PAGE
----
I wonder (without posing a scenario) if the problem is that there are two concerns that the 5th plays into. First, while the police cannot beat you into confessions they can exert a lot of pressure just by the ways they ask questions and many have suggested we have overcorrected with things like Miranda etc. Maybe. Second, the real benefit may to accrue to the guilty or innocent person who invokes the 5th, but to the rest of us, who enjoy a certain level of freedom because we can count on the 5th? Just posing questions.

Comment Re: every time i see "Ender's Game" (Score 1) 470

I would suggest we all take an English Lit course, Young Adult Ficiton, which teaches the monomyth as the foundation for all young adult fiction. Real "adult" fiction, on the other hand, seems to me to focus on feelings and internal struggles between ego, id, and all that clap-trap, with lots of emoting and angst, and I find the latter boringly tutorial and often preachy (sort of Pilgrim's Progress on Valium). But without both, what would we read ... user's guides and assembly instructions?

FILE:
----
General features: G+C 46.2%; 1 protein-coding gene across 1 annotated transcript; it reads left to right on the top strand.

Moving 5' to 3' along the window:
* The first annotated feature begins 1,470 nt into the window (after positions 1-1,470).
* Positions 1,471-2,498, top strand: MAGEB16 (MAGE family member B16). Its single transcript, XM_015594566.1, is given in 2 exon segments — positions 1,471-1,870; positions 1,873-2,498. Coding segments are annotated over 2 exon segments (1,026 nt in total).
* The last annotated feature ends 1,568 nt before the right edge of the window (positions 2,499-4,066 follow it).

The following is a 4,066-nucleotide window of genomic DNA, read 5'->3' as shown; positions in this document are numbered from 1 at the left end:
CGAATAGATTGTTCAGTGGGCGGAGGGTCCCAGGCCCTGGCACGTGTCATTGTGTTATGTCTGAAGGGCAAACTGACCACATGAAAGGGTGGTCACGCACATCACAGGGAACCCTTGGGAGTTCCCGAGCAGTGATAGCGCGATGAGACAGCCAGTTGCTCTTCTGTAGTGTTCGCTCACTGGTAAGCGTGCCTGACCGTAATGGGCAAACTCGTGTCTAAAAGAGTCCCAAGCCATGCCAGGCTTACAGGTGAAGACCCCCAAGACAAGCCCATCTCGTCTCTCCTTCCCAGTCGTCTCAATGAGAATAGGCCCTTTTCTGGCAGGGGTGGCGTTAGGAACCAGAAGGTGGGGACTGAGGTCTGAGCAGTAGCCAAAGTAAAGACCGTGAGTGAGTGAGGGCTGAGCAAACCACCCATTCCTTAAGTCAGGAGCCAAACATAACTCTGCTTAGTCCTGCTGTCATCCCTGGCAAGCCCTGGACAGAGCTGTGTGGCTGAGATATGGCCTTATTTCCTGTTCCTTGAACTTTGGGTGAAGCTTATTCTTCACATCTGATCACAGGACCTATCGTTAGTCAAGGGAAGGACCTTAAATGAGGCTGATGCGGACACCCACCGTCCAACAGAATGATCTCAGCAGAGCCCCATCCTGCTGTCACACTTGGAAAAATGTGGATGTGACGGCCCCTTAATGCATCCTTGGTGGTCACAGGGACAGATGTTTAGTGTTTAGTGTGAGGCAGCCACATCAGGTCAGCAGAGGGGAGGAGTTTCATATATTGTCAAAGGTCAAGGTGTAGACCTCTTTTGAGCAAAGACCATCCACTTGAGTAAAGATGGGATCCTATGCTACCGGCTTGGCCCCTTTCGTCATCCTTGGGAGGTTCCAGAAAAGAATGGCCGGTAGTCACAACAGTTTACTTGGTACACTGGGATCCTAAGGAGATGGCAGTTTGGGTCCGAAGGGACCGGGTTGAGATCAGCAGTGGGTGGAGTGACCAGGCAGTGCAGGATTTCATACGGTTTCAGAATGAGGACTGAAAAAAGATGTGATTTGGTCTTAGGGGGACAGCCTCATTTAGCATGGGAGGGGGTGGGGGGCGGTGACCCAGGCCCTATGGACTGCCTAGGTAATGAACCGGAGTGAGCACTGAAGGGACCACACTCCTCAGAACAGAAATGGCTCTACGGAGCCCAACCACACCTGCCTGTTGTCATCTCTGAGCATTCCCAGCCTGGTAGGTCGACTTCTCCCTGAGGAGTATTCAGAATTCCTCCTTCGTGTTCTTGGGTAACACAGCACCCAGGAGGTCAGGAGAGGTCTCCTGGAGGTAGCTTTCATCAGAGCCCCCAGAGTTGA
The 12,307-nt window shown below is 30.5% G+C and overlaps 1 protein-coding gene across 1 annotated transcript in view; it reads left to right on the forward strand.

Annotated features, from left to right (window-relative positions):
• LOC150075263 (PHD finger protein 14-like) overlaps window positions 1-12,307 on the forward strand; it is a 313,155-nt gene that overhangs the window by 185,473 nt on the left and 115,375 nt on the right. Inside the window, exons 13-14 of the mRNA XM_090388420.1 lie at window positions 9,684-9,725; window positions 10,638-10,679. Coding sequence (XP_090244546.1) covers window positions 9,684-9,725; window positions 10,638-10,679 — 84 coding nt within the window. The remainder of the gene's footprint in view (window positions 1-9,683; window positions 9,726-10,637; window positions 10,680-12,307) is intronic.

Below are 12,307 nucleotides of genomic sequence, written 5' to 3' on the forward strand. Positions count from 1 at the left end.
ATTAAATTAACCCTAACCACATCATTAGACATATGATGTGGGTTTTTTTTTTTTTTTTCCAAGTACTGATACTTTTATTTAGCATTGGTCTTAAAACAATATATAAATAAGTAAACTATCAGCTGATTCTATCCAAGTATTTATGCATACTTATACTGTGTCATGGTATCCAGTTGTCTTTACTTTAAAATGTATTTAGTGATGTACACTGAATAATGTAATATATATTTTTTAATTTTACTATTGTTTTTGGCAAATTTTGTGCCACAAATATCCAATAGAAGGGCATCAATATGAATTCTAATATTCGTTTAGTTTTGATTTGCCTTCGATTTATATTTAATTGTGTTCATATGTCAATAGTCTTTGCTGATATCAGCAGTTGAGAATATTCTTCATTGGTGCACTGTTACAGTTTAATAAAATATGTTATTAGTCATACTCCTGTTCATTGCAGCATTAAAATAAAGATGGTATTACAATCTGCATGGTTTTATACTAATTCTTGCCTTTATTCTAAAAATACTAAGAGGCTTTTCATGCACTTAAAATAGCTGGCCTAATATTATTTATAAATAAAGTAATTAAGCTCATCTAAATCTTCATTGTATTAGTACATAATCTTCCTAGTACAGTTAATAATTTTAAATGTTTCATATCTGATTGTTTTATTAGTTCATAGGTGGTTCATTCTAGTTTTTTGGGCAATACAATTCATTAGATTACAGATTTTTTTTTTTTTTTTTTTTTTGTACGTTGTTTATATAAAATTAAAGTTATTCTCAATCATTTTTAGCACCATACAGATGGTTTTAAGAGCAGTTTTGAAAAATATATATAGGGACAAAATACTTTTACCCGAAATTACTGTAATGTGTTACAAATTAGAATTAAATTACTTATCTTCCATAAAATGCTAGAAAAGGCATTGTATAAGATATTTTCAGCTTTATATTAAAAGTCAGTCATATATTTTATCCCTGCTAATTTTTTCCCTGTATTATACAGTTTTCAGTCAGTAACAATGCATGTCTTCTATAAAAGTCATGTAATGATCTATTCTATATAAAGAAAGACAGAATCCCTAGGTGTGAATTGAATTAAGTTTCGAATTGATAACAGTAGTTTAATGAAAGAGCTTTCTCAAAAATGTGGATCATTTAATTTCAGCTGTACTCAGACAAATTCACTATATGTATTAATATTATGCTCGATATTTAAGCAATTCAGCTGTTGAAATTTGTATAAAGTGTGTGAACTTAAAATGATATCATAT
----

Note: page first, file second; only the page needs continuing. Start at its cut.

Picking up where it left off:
Comment Re:Ender's Game hasn't aged well, for me at least. (Score 1) 470

As a former military analyst (mathematician) with lots of experience using game theory to enlighten fellow analysts, I found aspects of Ender's Game to be superior to many other books, but perhaps that's because I was seeing depth that made the pulp over-cover less annoying. Perhaps. Or maybe I was just a FPS-loving warmonger cretin. Frankly I don't care which you think, my apologies if I offended you, effendi.

Comment Re:Do Canadian credit cards for sub $10? (Score 1) 248

Your not there to make their store profitable? How naive. They can't exist if they are not profitable. You aren't there just to rip them off, so the symbiosis of consumer and merchant requires that (1) you be willing to give them enough profit to make their investment worthwhile and (2) they not be trying to make so much money that you decide to not give them anything.

Comment Mean value theorem (Score 1) 476